Those who experience PTSD as a result of a motor vehicle accident often deal with chronic pain, extreme distress and lifestyle limitations such as the inability to work. In order to treat symptoms, affected individuals typically need to confront their fears and re-engage in the activity of driving.

The survey also found that older adults reported experiencing traumatic driving incidents more often, but this may be attributable to more years spent on the road over their lifetime. Although older drivers are more likely to have had a traumatic driving experience, adults aged 50+ more frequently reported that they don’t experience driving anxiety compared to younger age groups. This may be because anxiety is a condition that can be managed with experience over time.

How to get over driving anxiety

Driving is a necessary part of many people’s daily routines. Although many get anxious on the road, it’s important to not let your fear or nerves interfere with your everyday life. Try out the following tips to help manage your driving anxiety. Remember that if you experience extreme anxiety or fear of driving, it’s best to consult a mental health professional for help.


1. Seek to understand what triggered your anxiety

When trying to overcome driving anxiety, it’s helpful to first understand where it comes from. Think back about your experiences driving, riding as a passenger or just being exposed to cars and reflect on moments that made you start feeling anxious. Perhaps it was a memory of an anxious parent driving or a television show that depicted a particularly traumatic car crash that first triggered your anxiety. Did you or a loved one experience a recent accident that preceded your anxious symptoms?

Understanding the cause of your driving anxiety can help you effectively cope with it. For example, if a scary driving situation brought on anxious feelings, it may be best to confront that memory to get over your symptoms. On the other hand, if you find that you have anxious tendencies as a person, it may be best for you to seek professional help.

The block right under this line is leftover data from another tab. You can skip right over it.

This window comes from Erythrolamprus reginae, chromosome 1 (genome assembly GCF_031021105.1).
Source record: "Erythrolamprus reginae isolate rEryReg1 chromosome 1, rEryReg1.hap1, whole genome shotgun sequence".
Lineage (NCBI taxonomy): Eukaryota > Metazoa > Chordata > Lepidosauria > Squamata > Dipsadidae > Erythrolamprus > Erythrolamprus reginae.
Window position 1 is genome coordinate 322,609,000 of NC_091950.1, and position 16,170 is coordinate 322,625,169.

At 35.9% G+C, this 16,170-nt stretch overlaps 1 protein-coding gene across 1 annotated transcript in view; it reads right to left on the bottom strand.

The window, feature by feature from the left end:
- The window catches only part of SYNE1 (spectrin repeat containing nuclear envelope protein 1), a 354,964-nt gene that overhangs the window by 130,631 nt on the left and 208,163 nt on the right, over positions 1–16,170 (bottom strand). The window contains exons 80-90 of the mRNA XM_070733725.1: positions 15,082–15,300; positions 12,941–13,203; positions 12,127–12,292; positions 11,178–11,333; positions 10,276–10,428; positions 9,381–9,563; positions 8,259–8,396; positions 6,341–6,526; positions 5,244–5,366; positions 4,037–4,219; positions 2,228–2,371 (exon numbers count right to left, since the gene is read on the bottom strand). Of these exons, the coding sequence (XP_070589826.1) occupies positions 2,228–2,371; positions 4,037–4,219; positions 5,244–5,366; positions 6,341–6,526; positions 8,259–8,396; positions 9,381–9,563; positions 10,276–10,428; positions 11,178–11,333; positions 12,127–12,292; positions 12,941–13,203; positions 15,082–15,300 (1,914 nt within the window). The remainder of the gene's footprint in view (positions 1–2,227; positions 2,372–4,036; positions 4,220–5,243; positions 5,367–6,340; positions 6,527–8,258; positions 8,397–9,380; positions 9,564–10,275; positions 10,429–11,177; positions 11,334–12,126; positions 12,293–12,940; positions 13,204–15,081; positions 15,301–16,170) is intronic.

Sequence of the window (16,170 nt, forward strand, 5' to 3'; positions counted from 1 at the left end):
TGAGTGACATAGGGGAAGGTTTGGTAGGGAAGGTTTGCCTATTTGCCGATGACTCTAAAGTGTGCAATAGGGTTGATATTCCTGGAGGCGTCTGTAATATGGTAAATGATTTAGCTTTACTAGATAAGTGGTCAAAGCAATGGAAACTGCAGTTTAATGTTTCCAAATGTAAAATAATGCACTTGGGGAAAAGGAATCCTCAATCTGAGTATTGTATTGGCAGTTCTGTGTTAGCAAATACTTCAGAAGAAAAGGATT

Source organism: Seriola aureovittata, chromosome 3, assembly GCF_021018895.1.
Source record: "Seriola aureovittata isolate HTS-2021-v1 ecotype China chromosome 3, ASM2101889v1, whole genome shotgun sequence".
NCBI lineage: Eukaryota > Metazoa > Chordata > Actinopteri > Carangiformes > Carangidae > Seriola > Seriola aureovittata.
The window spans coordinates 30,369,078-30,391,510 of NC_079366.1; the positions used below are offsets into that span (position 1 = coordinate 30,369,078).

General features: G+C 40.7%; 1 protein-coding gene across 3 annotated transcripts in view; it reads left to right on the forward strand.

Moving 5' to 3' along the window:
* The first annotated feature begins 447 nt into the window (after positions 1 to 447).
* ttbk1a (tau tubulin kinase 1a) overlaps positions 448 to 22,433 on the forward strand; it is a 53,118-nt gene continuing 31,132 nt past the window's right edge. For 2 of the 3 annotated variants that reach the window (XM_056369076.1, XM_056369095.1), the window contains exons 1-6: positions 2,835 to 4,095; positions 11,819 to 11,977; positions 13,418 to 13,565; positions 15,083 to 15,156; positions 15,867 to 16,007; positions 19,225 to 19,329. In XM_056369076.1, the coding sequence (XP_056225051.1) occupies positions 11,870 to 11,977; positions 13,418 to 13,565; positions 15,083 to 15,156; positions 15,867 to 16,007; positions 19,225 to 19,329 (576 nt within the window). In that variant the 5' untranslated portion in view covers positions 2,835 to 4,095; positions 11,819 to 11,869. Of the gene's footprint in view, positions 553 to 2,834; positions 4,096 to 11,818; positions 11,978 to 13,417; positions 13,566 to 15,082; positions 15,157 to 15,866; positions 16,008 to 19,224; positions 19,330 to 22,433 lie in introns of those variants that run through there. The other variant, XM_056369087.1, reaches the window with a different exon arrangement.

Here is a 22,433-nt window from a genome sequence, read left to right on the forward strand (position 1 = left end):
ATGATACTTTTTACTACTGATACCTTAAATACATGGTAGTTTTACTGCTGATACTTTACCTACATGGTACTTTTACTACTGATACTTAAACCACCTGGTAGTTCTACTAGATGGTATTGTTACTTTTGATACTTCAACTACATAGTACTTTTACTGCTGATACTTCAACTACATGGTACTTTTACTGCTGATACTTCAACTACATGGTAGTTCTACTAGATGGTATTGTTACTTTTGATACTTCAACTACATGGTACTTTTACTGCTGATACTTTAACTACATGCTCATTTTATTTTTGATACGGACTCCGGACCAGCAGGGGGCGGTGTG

2. Reframe your thoughts

Those with driving anxiety can experience intrusive thoughts that cause great distress while driving. These thoughts could be about getting lost or stranded, panicking in case of an emergency or even just the what-ifs about potential danger and accidents. It’s easy to focus on these thoughts and let them dictate whether we avoid driving or are limited in our abilities, but reframing those thoughts can help.

For example, if you’re worried about merging onto the freeway, instead of thinking about the potential for danger, recall all the times you successfully merged without an incident. Or if you’re scared that you’ll panic during an emergency, remind yourself that you know what to do and run through the steps that you’ll take to resolve the situation.

3. Concentrate on driving in the moment

Whether you’re taking a long drive or a short one to an unfamiliar place, it can be easy to think about all the unknowns you may encounter on the road. If you’re worried about things like heavy traffic, crossing a bridge or making that one unprotected left turn, you’ll be a bundle of nerves the entire drive. Instead, try concentrating on getting through each part of the journey one step at a time, and don’t let that one scary part dictate your emotions. Stay focused on your driving in the moment and practicing safe driving habits at all times.

4. Test out different relaxation techniques

Another way to overcome anxiety while driving is to rely on relaxation techniques that work for you. Anxiety can manifest in many ways, so first learn about what symptoms affect you and find an effective way to relieve them. A common symptom of anxiety is an increased heart rate, but practicing deep breathing can help you calm down.